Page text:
Nurses at War: Our Army At War 131 - "One Pair of Dogtags... For Sale!"
This (June 1963, Our Army At War 131) is one of my favorite Sgt. Rock covers by Joe Kubert. Rock's karmic bullet-dodging ability is very much in evidence as usual, and those companions near him seem to imbibe the same characteristic. I like the way the nurse is driving, ducking, and tending to her patient simultaneously. Women are such multi-taskers! As is fairly typical with these Robert Kanigher/Joe Kubert stories, the first half of the tale sets the reader up for the main idea. The story begins with Rock wounded and being brought to the field hospital. His men then recount the circumstances that led to Rock's condition.
Rock needs a blood transfusion (one of Kanigher's favorite strategies?) and he's AB-, a rare blood type. Nobody amongst the Doc and Easy have a compatible blood type, but a wounded army nurse lying on a stretcher next to Rock does. She insists the Doc use her blood to help Rock, and the Sergeant pulls through. Rock gets separated from her before he can summon sufficient strength to speak, to thank her, and to find out her name. Once fully fit, Rock embarks upon a quest to find his nurse savior, but it isn't proving easy even for Easy.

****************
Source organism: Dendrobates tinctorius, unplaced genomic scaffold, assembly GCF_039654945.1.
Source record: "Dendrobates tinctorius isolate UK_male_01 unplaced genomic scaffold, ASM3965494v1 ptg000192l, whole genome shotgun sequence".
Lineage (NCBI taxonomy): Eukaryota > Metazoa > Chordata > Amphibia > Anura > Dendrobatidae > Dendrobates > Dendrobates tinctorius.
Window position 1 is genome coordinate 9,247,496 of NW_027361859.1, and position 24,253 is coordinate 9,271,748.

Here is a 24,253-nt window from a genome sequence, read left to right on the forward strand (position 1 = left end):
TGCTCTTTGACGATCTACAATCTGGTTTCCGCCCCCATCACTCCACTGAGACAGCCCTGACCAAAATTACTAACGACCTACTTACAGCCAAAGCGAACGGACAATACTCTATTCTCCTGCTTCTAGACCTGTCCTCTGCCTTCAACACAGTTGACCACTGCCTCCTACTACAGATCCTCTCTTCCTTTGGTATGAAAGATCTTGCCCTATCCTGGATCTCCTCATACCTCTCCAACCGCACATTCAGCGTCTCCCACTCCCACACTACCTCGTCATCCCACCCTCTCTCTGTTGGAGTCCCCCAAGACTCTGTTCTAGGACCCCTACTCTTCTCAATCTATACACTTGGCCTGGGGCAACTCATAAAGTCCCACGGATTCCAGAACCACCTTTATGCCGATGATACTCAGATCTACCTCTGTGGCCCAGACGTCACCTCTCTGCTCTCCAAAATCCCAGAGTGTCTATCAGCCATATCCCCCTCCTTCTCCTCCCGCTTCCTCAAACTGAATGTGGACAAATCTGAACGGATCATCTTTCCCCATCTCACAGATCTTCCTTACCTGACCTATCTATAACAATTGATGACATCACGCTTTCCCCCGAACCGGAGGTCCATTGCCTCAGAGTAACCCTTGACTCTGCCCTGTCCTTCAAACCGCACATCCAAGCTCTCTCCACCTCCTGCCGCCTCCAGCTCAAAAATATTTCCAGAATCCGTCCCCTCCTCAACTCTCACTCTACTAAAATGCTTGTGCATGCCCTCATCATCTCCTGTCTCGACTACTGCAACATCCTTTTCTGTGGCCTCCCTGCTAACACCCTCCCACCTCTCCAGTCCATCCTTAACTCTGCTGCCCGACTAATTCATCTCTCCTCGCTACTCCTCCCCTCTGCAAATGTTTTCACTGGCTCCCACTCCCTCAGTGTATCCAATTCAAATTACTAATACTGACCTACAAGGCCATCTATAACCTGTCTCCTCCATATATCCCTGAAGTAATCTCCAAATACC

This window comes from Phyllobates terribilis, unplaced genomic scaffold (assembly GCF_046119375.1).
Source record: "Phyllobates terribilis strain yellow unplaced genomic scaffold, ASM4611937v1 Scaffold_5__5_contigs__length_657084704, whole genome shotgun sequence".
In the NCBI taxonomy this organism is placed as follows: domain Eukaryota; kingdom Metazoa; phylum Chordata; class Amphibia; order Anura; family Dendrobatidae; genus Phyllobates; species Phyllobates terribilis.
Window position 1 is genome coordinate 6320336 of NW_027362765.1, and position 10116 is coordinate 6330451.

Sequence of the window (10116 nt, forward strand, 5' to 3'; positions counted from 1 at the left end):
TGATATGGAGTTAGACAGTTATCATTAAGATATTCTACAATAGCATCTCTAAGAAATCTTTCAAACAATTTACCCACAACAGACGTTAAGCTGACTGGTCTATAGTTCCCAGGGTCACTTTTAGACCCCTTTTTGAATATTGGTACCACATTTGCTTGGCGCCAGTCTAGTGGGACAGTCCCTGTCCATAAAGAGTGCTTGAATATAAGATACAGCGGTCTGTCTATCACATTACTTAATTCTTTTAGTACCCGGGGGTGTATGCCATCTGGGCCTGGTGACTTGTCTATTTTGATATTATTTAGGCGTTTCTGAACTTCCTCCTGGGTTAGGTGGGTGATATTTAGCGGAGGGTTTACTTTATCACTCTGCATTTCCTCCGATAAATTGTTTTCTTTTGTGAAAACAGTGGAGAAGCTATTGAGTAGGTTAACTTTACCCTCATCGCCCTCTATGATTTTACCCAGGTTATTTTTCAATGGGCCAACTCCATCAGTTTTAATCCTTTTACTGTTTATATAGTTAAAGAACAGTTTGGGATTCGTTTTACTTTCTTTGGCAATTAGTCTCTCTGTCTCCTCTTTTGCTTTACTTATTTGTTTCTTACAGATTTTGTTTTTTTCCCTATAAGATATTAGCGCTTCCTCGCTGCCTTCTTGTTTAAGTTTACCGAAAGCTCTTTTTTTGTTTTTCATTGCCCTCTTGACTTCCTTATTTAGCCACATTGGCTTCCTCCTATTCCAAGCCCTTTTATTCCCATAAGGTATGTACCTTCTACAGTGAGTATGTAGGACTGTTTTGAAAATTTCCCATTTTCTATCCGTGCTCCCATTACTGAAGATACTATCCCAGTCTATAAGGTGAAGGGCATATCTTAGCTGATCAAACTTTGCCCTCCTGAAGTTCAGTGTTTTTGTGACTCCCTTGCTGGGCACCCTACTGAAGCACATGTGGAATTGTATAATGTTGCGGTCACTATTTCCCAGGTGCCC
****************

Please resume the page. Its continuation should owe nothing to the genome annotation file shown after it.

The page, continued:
Then Fate intervenes again. There's an enemy breakthrough and Easy are threatened by a group of Nazi tanks. To give the rest of the men time to escape, Rock and his bazooka man, Zack, slow down the tanks, but eventually are caught in the blast of a shell that explodes close by, and Zack is hurt. Rock won't leave his man to die, and hauls him off in an attempt to reach safety. It's then that he comes across the same nurse, this time in a stalled jeep carrying wounded men, and she can't get it re-started. Rock uses the bazooka to try to keep the tanks at bay. However, it's the U.S. Air Force that arrives in the nick of time to scatter the Nazis, but not before the nurse is hit and wounded. Rock gets the jeep going and races frantically to the medical station, where he's able to repay the favor granted him previously, by donating his blood to save the nurse.
With so many of the great comic book writers and artists being vets, it maybe isn't surprising that nurses appear frequently, certainly in war comics and in romance comics with war connections. And there are true stories of brave nurses close to or on the battlefield. The image of nurses provided by this story is again that of the self-sacrificing angel, refusing to seek her own safety if it meant abandoning her patients.